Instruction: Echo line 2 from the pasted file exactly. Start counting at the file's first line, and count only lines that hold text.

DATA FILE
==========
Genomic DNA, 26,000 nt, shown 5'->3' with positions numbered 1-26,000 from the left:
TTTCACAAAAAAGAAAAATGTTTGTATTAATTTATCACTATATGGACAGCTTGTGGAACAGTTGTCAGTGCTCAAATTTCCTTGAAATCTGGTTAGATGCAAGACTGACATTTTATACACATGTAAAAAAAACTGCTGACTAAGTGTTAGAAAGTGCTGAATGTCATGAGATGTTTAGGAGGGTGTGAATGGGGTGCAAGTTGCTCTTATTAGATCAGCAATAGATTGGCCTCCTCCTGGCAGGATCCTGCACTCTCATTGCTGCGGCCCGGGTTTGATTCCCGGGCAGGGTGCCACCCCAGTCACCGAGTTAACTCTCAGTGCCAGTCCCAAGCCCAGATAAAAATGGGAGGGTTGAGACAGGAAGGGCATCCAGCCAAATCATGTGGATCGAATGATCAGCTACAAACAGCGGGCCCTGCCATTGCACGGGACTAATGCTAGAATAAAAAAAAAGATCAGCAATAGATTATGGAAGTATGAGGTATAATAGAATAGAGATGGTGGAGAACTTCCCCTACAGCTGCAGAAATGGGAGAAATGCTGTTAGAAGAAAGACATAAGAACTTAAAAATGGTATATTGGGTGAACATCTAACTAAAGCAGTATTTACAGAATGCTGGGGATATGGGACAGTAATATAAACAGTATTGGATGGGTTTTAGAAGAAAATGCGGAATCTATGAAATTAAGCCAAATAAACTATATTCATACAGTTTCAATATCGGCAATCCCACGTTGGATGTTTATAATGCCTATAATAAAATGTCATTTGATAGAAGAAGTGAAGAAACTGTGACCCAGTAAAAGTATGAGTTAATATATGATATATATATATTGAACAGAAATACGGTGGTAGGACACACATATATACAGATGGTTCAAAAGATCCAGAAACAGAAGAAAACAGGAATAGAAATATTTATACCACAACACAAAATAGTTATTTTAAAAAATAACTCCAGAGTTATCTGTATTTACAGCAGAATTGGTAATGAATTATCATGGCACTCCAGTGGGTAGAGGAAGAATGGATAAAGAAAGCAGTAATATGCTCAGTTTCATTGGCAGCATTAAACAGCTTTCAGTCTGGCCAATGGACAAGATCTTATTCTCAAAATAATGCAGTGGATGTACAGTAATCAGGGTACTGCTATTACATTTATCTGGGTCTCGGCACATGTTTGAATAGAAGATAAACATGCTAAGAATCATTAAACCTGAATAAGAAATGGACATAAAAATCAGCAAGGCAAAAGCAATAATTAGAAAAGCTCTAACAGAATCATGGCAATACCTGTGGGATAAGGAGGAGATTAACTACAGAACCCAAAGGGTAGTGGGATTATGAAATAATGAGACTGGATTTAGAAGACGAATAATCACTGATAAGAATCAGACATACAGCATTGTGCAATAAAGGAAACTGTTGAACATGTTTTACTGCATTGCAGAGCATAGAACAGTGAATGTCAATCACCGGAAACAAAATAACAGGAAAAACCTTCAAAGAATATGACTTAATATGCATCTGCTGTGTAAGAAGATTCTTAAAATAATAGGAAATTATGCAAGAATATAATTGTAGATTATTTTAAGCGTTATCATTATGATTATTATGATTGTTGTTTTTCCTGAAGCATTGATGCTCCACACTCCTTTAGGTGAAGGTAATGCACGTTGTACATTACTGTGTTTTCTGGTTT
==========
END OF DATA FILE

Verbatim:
TTTCACAAAAAAGAAAAATGTTTGTATTAATTTATCACTATATGGACAGCTTGTGGAACAGTTGTCAGTGCTCAAATTTCCTTGAAATCTGGTTAGATGCAAGACTGACATTTTATACACATGTAAAAAAAACTGCTGACTAAGTGTTAGAAAGTGCTGAATGTCATGAGATGTTTAGGAGGGTGTGAATGGGGTGCAAGTTGCTCTTATTAGATCAGCAATAGATTGGCCTCCTCCTGGCAGGATCCTGCACTCTCATTGCTGCGGCCCGGGTTTGATTCCCGGGCAGGGTGCCACCCCAGTCACCGAGTTAACTCTCAGTGCCAGTCCCAAGCCCAGATAAAAATGGGAGGGTTGAGACAGGAAGGGCATCCAGCCAAATCATGTGGATCGAATGATCAGCTACAAACAGCGGGCCCTGCCATTGCACGGGACTAATGCTAGAATAAAAAAAAAGATCAGCAATAGATTATGGAAGTATGAGGTATAATAGAATAGAGATGGTGGAGAACTTCCCCTACAGCTGCAGAAATGGGAGAAATGCTGTTAGAAGAAAGACATAAGAACTTAAAAATGGTATATTGGGTGAACATCTAACTAAAGCAGTATTTACAGAATGCTGGGGATATGGGACAGTAATATAAACAGTATTGGATGGGTTTTAGAAGAAAATGCGGAATCTATGAAATTAAGCCAAATAAACTATATTCATACAGTTTCAATATCGGCAATCCCACGTTGGATGTTTATAATGCCTATAATAAAATGTCATTTGATAGAAGAAGTGAAGAAACTGTGACCCAGTAAAAGTATGAGTTAATATATGATATATATATATTGAACAGAAATACGGTGGTAGGACACACATATATACAGATGGTTCAAAAGATCCAGAAACAGAAGAAAACAGGAATAGAAATATTTATACCACAACACAAAATAGTTATTTTAAAAAATAACTCCAGAGTTATCTGTATTTACAGCAGAATTGGTAATGAATTATCATGGCACTCCAGTGGGTAGAGGAAGAATGGATAAAGAAAGCAGTAATATGCTCAGTTTCATTGGCAGCATTAAACAGCTTTCAGTCTGGCCAATGGACAAGATCTTATTCTCAAAATAATGCAGTGGATGTACAGTAATCAGGGTACTGCTATTACATTTATCTGGGTCTCGGCACATGTTTGAATAGAAGATAAACATGCTAAGAATCATTAAACCTGAATAAGAAATGGACATAAAAATCAGCAAGGCAAAAGCAATAATTAGAAAAGCTCTAACAGAATCATGGCAATACCTGTGGGATAAGGAGGAGATTAACTACAGAACCCAAAGGGTAGTGGGATTATGAAATAATGAGACTGGATTTAGAAGACGAATAATCACTGATAAGAATCAGACATACAGCATTGTGCAATAAAGGAAACTGTTGAACATGTTTTACTGCATTGCAGAGCATAGAACAGTGAATGTCAATCACCGGAAACAAAATAACAGGAAAAACCTTCAAAGAATATGACTTAATATGCATCTGCTGTGTAAGAAGATTCTTAAAATAATAGGAAATTATGCAAGAATATAATTGTAGATTATTTTAAGCGTTATCATTATGATTATTATGATTGTTGTTTTTCCTGAAGCATTGATGCTCCACACTCCTTTAGGTGAAGGTAATGCACGTTGTACATTACTGTGTTTTCTGGTTT